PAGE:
Contrasting the splendors of Heaven, squalors of earth
This rural scribbler from the Straight Shore so desires to script a few lines regarding Christmas.
“Christmas comes but once a year, and when it comes it brings good cheer,” so says the old rhyme, and naturally everyone tries at Christmas time to enjoy as much good cheer as he can.
But, not everyone realizes the true and extraordinary story that lies behind Christmas. We may have a vague impression at the back of our minds of shepherds and angels and a star — like some kind of half-remembered fairy-tale of childhood, and with the passing of the years it has all become very beautiful and romantic.
Yet in reality, although it is the most wonderful fact of history, it was not at the time particularly beautiful. For when God decided to enter the stream of human history by becoming a human baby He did not choose, as we might expect, to be born in a rich and privileged home. There were no priorities or special advantages for Him. He choose as mother a peasant woman in humble circumstances.
There was no publicity and no fuss when he slipped like this in human life. It happened in a third-world country some two thousand years ago (thereabouts) and very few people knew what was happening. It may look beautiful now on a Christmas card or a religious picture, but there is not really anything lovely in hunting desperately for lodging when your wife is pregnant and near her time. There is nothing romantic on having your first baby in a draughty barn because no one in the inn next door will give up their bed for you, and it isn’t really much fun to put your baby to sleep in the cattle’s feeding-trough because there is nowhere else except the dirty floor.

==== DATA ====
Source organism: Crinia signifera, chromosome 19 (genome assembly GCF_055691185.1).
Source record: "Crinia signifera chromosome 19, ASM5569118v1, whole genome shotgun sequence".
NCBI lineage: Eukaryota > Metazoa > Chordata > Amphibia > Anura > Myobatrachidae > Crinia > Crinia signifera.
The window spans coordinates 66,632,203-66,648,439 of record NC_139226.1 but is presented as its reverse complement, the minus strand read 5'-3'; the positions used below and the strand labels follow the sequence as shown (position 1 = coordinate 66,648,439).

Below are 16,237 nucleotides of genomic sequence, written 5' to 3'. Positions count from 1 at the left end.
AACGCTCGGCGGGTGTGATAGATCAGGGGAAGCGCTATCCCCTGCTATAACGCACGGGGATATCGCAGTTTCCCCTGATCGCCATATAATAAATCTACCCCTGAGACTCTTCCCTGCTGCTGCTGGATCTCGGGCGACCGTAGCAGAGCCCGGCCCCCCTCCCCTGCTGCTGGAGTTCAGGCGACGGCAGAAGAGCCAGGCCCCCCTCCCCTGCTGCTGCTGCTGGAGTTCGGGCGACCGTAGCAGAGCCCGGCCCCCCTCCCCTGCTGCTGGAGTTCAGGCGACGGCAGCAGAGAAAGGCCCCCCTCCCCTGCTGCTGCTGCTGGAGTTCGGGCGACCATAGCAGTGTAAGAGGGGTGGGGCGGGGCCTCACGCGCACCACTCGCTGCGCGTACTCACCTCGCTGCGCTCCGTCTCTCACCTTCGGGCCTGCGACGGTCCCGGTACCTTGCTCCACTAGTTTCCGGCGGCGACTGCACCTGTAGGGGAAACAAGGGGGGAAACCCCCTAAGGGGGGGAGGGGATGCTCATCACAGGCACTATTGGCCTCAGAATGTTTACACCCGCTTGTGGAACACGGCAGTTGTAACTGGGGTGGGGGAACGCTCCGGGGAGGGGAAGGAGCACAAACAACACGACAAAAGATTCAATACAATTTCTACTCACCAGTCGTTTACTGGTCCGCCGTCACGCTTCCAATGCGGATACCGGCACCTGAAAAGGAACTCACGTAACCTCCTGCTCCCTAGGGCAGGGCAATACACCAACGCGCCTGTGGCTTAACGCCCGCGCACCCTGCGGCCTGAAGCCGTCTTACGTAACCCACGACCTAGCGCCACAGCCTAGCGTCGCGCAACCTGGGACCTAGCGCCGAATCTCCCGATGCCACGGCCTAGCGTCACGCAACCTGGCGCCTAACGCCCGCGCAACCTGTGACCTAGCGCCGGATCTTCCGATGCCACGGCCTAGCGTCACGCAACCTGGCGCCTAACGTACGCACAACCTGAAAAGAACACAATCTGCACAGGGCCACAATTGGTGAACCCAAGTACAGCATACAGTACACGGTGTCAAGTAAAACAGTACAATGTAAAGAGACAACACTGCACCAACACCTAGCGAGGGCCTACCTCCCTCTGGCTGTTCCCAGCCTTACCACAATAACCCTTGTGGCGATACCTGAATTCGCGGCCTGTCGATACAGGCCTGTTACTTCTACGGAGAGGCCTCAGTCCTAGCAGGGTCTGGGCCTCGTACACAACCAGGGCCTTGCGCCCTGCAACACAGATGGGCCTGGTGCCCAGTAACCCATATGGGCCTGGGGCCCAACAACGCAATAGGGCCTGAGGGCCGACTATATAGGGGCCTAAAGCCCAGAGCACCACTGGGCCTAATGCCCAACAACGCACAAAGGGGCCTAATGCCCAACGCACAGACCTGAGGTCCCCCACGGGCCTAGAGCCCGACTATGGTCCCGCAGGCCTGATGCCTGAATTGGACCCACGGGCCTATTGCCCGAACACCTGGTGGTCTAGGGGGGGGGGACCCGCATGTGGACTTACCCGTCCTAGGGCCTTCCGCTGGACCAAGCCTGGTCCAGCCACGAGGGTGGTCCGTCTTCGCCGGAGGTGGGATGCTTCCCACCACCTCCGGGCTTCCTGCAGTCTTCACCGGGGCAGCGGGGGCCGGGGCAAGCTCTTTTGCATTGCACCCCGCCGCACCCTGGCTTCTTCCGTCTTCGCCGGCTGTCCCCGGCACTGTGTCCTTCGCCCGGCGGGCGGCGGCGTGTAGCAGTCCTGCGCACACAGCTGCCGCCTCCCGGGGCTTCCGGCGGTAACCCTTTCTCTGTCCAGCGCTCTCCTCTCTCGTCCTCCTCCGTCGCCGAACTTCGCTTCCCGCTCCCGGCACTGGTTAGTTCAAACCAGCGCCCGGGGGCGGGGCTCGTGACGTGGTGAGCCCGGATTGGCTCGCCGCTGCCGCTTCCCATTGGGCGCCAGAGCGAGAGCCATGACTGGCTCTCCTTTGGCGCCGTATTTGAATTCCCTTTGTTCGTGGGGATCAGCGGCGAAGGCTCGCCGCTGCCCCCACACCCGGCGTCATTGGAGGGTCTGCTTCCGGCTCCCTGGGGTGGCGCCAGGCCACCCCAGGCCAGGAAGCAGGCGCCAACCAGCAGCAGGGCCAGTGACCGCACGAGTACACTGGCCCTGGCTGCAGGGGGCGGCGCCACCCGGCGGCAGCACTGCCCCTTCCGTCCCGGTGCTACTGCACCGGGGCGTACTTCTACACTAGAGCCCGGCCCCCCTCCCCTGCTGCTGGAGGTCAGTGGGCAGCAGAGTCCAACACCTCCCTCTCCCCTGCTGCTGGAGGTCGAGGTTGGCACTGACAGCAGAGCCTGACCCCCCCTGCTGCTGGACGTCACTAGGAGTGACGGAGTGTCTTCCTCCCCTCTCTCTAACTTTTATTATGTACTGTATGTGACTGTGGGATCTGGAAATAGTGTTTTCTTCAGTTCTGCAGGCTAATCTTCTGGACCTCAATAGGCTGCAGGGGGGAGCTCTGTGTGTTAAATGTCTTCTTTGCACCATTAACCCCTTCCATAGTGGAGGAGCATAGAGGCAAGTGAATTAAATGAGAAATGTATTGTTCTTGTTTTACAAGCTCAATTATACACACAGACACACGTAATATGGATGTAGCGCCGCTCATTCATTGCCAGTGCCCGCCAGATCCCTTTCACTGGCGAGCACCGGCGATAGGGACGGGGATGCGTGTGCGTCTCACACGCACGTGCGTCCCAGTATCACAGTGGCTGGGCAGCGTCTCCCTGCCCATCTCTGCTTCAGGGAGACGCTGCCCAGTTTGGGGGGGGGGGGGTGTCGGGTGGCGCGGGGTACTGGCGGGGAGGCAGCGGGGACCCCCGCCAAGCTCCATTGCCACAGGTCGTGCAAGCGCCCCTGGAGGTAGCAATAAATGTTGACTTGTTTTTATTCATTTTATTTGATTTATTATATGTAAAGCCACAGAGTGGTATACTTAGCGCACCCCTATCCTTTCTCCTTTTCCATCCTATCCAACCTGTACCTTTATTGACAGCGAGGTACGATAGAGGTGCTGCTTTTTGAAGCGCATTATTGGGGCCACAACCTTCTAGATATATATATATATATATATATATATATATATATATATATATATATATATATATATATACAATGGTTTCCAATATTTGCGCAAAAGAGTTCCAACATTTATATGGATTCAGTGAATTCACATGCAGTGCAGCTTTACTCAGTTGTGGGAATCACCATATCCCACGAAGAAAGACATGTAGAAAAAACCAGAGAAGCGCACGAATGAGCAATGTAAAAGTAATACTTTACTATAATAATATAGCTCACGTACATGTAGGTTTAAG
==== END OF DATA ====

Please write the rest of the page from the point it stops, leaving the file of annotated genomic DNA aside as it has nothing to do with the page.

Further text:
The historic fact, shorn of romance and decoration, was rather ugly and squalid. It is not a pleasant thing for a mother to feel that the world has no room for her baby.
How it must have cheered Mary when the rough shepherds came busting in, all breathless and excited, saying that they had a vision of angels up there on the hillside and had been told that this little fellow was really God, and might they please kneel and give Him their presents! How the people snoring comfortably in the inn next store would have laughed to have seen the sight of those country bumpkins kneeling on the stable floor.
Yet that is how God made his entrance. If you can imagine the contrast between the splendors of Heaven and the squalors of earth you cannot help admiring and loving a character who accepted no special advantages or defenses, who lived life on the same terms as His creatures. That is the real good cheer of Christmas: that God is not an aloof invisible power, but one who actually took the risk of entering His own world.
Cutting out the sentimentality, the decorations and commercial racket of Christmas, the historic fact that what we are celebrating is simple, but quite unforgettable once it gets under your skin. God became one of us that we might find the way to become something like Him.